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Belarus opposition urges release of Nobel winner Bialiatski

October 7, 2022

Opponents of Minsk strongman Alexander Lukashenko say they hope the awarding of the Nobel Peace Prize to activist Ales Bialiatski might help precipitate his release from prison.

Ales Bialiatski
Biliatski remains in prison without trial after protests two years agoImage: Fucarin/Fotogramma/ROPI/picture alliance

A spokesman for the Belarusian opposition on Friday said he hoped the award of the Nobel Peace Prize to Belarusian human rights activist Ales Bialiatski could bring about his release.

Bialiatski, who remains in jail without trial after protests in 2020 against the reelection of Belarusian leader Alexander Lukashenko, was the only individual honored with a Nobel Peace Prize also awarded to the Russian organization Memorial and Ukraine's Center for Civil Liberties.

What did the opposition say?

Opposition spokesman Franak Viacorka said the award was a recognition for all Belarusians who had stood up to Lukashenko and his authoritarian regime.

"They deserve all the prizes in the world," said Viacorka, chief of staff to exiled Belarusian opposition leader Sviatlana Tsikhanouskaya

Viacorka went on to add that the prize should attract attention to the plight of all political prisoners, including Bialiatski.

"He's kept in inhuman conditions and we hope it will help to release him and thousands of others from Lukashenko's and the KGB's cells," Viacorka said.

Tsikhanouskaya herself, a friend of Bialiatski, told the AP news agency that she thought the prize could have an indirect influence on Bialiatski's fate.

"Physically, you know, this prize will not influence their situation but I am sure it [will] influence the moods and intentions of other countries to help those people who are behind bars,'' she said.

Nobel Peace Prize to activists from Belarus, Russia, Ukraine

The Nobel Prize committee itself also called for Bialiatski's release.

"He is still detained without trial. Despite tremendous personal hardship, Mr. Bialiatski has not yielded an inch in his fight for human rights and democracy in Belarus", the Nobel committee said.

The head of the Norwegian Nobel Committee Berit Reiss-Andersen said she hoped Bialiatski would be able to receive the award himself at a ceremony in December in Norway.

"We do hope... that he can come to Oslo and receive the honor bestowed upon him," she said.

Who is Ales Bialiatski?

Bialiatski was one among those who led the democracy movement in Belarus in the mid-1980s, but he has kept up his campaign for human rights and civil liberties in the country. 

The now 60-year-old was imprisoned from 2011 to 2014 and arrested again after massive more recent demonstrations against Lukashenko's regime.

Bialiatski was the founder of the non-governmental organization Human Rights Center Viasna and was the 2020  recipient of a Right Livelihood Award, sometimes referred to as the "Alternative Nobel."

Other reactions to the winners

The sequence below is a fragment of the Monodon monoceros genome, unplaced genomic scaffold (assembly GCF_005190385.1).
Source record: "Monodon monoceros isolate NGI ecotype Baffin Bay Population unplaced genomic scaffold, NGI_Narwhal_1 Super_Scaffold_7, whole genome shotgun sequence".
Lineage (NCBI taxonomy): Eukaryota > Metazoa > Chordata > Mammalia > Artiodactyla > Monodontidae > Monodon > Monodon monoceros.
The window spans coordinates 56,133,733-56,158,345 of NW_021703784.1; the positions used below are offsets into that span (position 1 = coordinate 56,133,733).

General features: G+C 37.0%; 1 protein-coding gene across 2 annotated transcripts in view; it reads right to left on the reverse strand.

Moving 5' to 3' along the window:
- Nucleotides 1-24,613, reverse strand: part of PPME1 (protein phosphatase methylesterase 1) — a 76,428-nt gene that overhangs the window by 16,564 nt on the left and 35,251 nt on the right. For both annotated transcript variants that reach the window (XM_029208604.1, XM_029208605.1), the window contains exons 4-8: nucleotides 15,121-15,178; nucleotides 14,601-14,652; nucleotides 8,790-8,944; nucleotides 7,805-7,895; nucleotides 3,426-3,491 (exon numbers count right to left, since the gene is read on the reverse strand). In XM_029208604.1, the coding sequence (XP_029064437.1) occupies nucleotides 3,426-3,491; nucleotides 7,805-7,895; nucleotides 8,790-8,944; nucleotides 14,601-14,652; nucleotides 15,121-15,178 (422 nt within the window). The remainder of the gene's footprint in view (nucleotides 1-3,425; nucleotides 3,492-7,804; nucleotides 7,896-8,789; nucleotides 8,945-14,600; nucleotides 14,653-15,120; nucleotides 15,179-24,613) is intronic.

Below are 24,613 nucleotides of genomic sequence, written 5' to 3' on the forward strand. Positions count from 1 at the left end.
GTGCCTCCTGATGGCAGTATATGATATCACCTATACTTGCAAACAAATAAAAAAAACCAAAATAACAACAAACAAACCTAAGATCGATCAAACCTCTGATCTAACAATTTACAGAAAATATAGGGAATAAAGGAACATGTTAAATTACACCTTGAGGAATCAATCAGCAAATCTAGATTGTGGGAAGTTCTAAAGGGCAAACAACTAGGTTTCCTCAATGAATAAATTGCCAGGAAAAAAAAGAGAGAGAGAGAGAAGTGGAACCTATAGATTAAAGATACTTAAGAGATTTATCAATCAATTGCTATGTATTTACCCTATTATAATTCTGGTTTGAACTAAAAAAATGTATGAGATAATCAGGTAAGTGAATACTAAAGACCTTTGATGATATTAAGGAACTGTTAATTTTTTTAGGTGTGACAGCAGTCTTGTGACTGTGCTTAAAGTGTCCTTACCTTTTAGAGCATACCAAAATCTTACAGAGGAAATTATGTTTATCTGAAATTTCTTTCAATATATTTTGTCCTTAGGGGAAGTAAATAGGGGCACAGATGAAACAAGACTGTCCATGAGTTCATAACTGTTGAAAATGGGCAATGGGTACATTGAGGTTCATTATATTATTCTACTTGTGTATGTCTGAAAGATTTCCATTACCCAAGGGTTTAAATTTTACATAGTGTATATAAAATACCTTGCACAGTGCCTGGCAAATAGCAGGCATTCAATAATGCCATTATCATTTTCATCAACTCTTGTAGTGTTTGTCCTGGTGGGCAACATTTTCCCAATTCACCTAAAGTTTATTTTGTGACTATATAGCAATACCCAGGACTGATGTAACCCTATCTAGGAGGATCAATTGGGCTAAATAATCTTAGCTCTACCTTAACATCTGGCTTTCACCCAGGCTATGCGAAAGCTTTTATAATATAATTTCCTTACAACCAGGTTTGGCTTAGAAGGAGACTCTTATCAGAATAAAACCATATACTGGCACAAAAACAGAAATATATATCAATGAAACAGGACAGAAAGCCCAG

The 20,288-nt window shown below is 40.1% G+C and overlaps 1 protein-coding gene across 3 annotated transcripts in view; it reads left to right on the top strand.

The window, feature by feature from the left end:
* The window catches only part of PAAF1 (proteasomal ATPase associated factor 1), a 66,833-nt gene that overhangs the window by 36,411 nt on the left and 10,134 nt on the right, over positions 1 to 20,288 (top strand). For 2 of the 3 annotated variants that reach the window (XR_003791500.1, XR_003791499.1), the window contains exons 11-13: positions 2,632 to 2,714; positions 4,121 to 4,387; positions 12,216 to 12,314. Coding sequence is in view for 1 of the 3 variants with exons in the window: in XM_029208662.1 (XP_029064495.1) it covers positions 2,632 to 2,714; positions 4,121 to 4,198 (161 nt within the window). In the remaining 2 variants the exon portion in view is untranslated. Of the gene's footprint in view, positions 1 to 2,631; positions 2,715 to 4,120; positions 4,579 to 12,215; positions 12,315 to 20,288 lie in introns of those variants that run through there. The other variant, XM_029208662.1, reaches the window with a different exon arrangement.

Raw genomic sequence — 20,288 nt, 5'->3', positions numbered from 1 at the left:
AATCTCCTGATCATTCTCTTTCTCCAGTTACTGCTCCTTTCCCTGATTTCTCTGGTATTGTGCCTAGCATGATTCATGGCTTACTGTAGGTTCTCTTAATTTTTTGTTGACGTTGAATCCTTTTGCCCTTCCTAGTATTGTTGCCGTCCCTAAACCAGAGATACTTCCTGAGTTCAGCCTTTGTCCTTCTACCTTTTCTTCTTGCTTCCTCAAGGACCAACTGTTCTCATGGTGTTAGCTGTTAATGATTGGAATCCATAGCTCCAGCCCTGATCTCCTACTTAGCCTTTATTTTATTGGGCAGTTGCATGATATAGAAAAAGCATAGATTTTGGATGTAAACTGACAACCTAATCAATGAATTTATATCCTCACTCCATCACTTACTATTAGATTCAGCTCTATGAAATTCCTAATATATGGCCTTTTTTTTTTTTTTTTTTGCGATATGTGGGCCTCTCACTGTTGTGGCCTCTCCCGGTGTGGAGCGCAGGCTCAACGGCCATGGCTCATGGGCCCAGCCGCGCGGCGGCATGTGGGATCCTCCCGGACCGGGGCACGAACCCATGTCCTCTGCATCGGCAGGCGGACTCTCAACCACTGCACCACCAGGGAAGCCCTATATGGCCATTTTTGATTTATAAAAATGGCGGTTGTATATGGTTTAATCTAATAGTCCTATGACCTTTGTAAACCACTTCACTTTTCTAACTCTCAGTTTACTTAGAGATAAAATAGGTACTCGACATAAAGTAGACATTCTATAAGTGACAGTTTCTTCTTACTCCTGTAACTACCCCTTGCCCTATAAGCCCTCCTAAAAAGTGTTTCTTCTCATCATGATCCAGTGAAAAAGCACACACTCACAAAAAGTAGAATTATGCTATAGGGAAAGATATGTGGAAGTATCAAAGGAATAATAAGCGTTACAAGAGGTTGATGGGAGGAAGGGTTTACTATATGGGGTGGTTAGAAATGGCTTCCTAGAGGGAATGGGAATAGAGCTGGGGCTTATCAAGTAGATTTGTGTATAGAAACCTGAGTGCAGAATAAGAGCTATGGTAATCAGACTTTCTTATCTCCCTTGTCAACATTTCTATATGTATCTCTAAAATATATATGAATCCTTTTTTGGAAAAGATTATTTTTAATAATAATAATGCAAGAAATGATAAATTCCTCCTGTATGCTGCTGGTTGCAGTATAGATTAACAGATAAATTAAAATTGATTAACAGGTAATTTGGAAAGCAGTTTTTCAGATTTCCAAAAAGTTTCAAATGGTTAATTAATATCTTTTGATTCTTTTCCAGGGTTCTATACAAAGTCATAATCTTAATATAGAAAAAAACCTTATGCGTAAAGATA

European Commission chief Ursula von der Leyen hailed the "courage" of Bialiatski and the two organizations that won the prize.

"The Nobel Prize committee has recognized the outstanding courage of the women and men standing against autocracy. They show the true power of civil society in the fight for democracy," von der Leyen tweeted. 

Memorial itself said on Friday said the award recognized the work of colleagues who continue to suffer "unspeakable attacks and reprisals" in Russia.

"It encourages us in our resolve to support our Russian colleagues to continue their work at a new location, despite the forced dissolution of MEMORIAL International in Moscow," Memorial board member Anke Giesen told Reuters news agency.

French President Emmanuel Macron hailed the laureates, saying that their prize "pays homage to unwavering defenders of human rights in Europe."

Poland's Foreign Ministry also said it welcomed the recognition given to the winners.  

"We welcome the recognition of their efforts in the fight for freedom and respect for human rights," the ministry said on Twitter on Friday.

However, Ukrainian presidential advisor Mykhailo Podolyak criticized the Nobel committee in a tweet, saying it has an "interesting understanding of word 'peace' if representatives of two countries that attacked a third one receive Nobel Prize together."

"Neither Russian nor Belarusian organizations were able to organize resistance to the war," he added.

But the 2015 Nobel Literature Prize winner Svetlana Alexievich told DW, "Today’s decision of the Nobel Committee shows the view of people in the West that Russians, Belarusians and Ukrainians have their own heroes."

"I have already received calls from Ukraine. I understand the despair of Ukrainians who are shelled and whose friends die every day. They say they are not happy with this decision as an effort to reconcile all three nations," she said. "Probably they have their reasons to think so. But I can’t imagine at this point how individuals can do something if the whole society is not active."

ab, rc/sms (dpa, AFP, AP Reuters)